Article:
In their Motion to Stay the Case, Defendants Wibaux and Pro-Frac inform the Court that they have filed a motion to extend the automatic stay to Wibaux and Pro-Frac, or, in the alternative, to enjoin further action, in the Bankruptcy Court in Montana. (Doc. # 54 at 2); see also (Doc. # 54-1). The Court agrees with Defendants that the determination of the scope of the automatic stay-that is, whether the automatic stay reaches Wibaux and Pro-Frac or applies only to Jeffrey Berger and Tami Berger-is best decided by the Bankruptcy Court. See In re Baldwin-United Corp. Litigation, 765 F.2d 343, 348 (2d Cir. 1985) (“to whatever extent a conflict may arise between the authority of the Bankruptcy Court to administer . . . complex reorganization and the authority of the District Court to administer consolidated pretrial proceedings, the equities favor maintenance of the unfettered authority of the Bankruptcy Court.”). Plaintiff's argument that Defendant Wibaux and Pro-Frac is not entitled to an extension of the automatic stay should be addressed to the Bankruptcy Court. See (Doc. # 56 at 5-6.)

         Because the Bankruptcy Court is best positioned to determine whether the automatic stay applies to Wibaux and Pro-Frac and because Defendants have already placed this question squarely before the Bankruptcy Court, it is ORDERED that Defendants Wibaux and Pro-Frac's Motion to Stay the Case Pending Ruling by Bankruptcy Court Re: Scope of Automatic Stay (Doc. # 54) is GRANTED.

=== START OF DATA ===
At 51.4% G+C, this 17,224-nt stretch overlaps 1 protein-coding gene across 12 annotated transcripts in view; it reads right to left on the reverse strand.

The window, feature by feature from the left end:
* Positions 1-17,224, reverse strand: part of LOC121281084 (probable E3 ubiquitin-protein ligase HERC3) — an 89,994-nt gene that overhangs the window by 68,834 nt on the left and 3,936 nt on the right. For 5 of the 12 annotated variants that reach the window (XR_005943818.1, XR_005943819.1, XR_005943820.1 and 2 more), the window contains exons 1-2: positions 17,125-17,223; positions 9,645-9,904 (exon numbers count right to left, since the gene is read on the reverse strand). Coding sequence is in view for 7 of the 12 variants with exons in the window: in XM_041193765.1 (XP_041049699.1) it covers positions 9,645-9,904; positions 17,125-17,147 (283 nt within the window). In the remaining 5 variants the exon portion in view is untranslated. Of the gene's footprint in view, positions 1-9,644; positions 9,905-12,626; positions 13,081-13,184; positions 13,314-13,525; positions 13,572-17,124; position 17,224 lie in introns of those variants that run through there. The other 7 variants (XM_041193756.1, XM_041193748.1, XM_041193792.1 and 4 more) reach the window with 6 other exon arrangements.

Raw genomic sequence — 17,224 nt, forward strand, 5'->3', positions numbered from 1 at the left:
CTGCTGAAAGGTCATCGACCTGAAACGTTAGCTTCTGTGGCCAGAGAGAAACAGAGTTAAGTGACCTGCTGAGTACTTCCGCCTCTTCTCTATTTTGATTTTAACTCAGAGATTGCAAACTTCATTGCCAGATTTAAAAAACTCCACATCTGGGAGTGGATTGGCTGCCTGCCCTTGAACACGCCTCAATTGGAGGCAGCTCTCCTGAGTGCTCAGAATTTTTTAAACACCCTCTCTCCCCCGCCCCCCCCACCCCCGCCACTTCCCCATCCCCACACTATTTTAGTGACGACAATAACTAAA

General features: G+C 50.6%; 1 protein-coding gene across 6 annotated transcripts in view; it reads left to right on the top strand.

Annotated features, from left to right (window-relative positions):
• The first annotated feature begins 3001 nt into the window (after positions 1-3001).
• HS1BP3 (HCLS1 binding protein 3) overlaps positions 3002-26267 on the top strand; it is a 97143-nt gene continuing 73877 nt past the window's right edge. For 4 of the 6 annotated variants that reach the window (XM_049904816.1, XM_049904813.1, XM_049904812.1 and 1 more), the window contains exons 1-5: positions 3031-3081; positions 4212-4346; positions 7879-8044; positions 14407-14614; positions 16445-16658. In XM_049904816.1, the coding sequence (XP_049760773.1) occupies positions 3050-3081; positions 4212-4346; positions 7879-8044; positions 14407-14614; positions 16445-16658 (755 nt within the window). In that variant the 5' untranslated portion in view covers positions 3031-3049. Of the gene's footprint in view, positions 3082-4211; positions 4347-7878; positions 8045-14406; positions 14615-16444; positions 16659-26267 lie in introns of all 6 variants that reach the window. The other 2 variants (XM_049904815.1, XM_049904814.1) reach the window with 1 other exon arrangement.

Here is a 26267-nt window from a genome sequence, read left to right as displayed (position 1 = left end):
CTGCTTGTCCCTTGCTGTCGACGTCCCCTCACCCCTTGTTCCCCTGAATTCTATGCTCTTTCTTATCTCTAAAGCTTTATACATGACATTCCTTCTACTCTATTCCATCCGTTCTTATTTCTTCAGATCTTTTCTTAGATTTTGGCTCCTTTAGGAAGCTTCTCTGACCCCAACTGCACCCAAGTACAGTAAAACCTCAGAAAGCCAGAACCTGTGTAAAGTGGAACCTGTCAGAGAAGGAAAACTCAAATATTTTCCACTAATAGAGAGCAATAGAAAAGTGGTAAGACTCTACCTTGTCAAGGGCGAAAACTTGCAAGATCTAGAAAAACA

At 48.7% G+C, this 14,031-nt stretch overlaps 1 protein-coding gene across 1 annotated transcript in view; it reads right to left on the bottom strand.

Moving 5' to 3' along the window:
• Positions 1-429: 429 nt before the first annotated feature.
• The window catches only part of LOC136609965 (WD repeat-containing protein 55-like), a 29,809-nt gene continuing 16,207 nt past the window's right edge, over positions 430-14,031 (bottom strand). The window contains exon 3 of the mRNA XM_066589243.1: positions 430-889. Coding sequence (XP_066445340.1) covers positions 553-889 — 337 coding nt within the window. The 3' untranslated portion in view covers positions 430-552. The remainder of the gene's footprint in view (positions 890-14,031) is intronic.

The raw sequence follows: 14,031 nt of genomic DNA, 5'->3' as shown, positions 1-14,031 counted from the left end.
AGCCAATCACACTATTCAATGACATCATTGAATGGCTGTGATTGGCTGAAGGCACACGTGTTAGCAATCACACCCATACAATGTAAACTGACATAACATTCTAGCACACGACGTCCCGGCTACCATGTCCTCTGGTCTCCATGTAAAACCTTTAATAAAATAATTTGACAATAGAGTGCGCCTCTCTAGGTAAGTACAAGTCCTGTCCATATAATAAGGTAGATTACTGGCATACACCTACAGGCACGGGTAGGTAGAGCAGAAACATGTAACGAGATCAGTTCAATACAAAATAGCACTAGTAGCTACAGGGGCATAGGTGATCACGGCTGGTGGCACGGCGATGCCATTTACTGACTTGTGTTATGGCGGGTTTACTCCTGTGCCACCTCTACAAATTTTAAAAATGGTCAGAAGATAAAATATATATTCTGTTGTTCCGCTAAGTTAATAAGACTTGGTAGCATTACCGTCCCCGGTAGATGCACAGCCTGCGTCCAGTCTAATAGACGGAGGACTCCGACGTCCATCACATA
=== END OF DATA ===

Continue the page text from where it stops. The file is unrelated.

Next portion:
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Notes:

[1] The case before this Court is complicated by a prior filed pending and related case in the United States District Court for the District of Montana, captioned Berger, et al., versus Bank of Colorado, case number CV 17-104-BLG-SPW-TJC (the “Montana Case”), in which the Defendants made claims against the Bank for negligent misrepresentation, breach of fiduciary duty, fraud and undue influence, breach of the duty of good faith and fair dealing, contractive adhesion, and punitive damages. (Doc. # 28-2.) Defendants filed a Motion to Transfer Case or Stay Piecemeal Litigation on January 4, 2018. (Doc. # 28.)

[2] Relevant here, Section 362 of the Bankruptcy Code provides:

(a) Except as provided in subsection (b) of this section, a petition filed under section 301, 302, or 303 of this title, or an application filed under section 5(a)(3) of the Securities Investor Protection Act of 1970, operates as a stay, applicable to all entities, of--(1) the commencement or continuation, including the issuance or employment of process, of a judicial, administrative, or other action or proceeding against the debtor that was or could have been commenced before the commencement of

the case under this title, or to recover a claim against the debtor that arose before the commencement of the case under this title;

(2) the enforcement, against the debtor or against property of the estate, of a judgment obtained before the commencement of the case under this title;

(3) any act to obtain possession of property of the estate or of property from the estate or to exercise control over property of the estate;

(4) any act to create, perfect, or enforce any lien against property of the estate;

(5) any act to create, perfect, or enforce against property of the debtor any lien to the extent that such lien secures a claim that arose before the commencement of the case under this title;

(6) any act to collect, assess, or recover a claim against the debtor that arose before the commencement of the case under this title;

(7) the setoff of any debt owing to the debtor that arose before the commencement of the case under this title against any claim against the debtor; and

(8) the commencement or continuation of a proceeding before the United States Tax Court concerning a tax liability of a debtor that is a corporation for a ...